What is Epiphany?

After twelve days of Christmas celebration comes the Epiphany, the feast day when the church celebrates the coming of the three kings to Bethlehem. The word “epiphany” means manifestation or appearance like the star that the wise people saw in the sky, a sign that a king was born. Although in the US, we celebrate Epiphany in church, in Latin American and Eastern European culture, Epiphany is more important even than Christmas. In these cultures, Epiphany is the time for gifts, often three from each of the wise people. In Latin American countries, they bake a special cake called Rosca de Reyes with a doll inside; the person who finds it has to give a party on Candlemas, February 2. In the Orthodox church where Epiphany is later because of the Julian calendar, Epiphany proper is also the day of the Baptism of our Lord. This feast often culminates in the priest casting a cross into the nearest body of water with everyone in a mad rush to swim and find it first and therefore to receive a special blessing (ex: Tarpon Springs, FL). Other fun Epiphany customs include chalking the door (for 2019 it would like 20+C+M+B+19 with the C,M,&B standing in for both the traditional names of the three kings and the blessing Christus mansionem benedicat, May Christ bless this house), star shaped cookies, and Epiphany pageants.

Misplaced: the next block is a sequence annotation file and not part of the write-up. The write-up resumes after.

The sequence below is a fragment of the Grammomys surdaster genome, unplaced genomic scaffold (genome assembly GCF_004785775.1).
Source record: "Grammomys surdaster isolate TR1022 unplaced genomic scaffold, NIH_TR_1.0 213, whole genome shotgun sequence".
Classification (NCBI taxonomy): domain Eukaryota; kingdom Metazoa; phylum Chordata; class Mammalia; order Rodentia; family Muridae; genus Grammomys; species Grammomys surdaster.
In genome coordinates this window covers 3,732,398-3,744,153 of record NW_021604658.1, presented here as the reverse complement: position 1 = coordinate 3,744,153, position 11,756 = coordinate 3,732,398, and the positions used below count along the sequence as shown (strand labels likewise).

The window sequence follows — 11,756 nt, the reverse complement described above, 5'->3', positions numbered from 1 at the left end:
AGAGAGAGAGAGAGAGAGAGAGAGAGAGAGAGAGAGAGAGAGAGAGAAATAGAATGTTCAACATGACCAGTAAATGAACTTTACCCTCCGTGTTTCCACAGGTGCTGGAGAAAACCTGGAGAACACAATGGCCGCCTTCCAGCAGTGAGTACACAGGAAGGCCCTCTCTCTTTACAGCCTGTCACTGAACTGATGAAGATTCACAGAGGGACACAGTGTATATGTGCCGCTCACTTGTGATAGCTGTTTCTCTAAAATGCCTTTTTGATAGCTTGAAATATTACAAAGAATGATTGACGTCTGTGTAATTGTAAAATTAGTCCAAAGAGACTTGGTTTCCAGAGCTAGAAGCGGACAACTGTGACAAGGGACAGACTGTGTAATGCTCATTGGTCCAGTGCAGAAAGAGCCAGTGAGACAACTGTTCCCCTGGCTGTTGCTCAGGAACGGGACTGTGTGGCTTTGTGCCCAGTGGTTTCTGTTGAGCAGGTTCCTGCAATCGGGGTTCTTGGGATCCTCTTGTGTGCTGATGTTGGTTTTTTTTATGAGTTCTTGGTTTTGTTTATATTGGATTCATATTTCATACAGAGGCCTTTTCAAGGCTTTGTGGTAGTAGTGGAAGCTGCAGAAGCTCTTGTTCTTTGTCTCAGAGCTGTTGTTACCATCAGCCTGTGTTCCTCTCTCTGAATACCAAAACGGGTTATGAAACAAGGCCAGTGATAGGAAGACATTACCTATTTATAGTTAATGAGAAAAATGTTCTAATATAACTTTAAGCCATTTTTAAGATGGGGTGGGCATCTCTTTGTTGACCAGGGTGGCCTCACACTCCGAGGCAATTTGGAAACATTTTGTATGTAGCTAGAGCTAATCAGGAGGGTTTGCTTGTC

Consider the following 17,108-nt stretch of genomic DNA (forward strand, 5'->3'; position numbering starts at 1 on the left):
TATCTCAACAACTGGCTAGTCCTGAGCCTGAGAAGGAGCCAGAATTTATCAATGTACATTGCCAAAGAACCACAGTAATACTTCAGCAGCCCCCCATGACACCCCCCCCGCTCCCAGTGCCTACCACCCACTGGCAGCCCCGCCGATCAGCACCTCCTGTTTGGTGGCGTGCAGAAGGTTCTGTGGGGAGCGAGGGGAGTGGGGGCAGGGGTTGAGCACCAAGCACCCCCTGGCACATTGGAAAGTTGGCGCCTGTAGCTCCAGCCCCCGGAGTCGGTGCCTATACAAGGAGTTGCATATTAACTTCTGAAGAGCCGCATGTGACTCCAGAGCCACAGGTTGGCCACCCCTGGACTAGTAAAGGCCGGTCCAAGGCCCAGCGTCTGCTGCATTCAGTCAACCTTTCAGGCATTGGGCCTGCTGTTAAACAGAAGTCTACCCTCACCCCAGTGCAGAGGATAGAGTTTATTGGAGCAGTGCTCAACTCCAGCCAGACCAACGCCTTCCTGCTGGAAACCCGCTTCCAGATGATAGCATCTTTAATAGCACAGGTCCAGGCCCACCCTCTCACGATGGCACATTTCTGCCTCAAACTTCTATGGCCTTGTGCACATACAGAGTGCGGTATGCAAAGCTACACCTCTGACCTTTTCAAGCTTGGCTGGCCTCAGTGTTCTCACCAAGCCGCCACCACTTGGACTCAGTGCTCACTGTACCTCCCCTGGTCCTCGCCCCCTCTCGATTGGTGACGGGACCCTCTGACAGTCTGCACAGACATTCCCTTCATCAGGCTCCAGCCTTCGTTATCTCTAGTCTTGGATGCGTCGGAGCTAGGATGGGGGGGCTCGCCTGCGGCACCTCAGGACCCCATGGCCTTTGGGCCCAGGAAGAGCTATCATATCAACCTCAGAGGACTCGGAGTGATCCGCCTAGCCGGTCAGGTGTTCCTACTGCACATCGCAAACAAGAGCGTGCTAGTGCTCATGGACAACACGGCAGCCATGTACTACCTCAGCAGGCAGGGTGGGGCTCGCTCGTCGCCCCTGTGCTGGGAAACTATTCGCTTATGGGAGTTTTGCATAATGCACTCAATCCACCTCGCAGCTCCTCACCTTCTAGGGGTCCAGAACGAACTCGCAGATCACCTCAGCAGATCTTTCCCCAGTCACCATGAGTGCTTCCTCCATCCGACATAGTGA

But Epiphany is not just a day; in the Episcopal Church it’s also a season. The color is green, the other half of the long green growing season after Pentecost. Epiphany lasts until Ash Wednesday, and because that date varies, so does the length of Epiphany. Epiphany is a time when we learn about and remember the manifestation of Jesus and his ministry on the earth. Beginning with the Baptism of our Lord on the Sunday after the Epiphany and continuing on until the Transfiguration of our Lord (the Sunday before Ash Wednesday), the church strives during Epiphany to live into the mystery of baptism and Jesus as light for all nations. It is a joyful season, one where we continue to contemplate the mystery of the Incarnation, “God in man made manifest.”

Molly Bosscher is the Associate Rector of St. Paul’s Episcopal Church, Richmond, VA.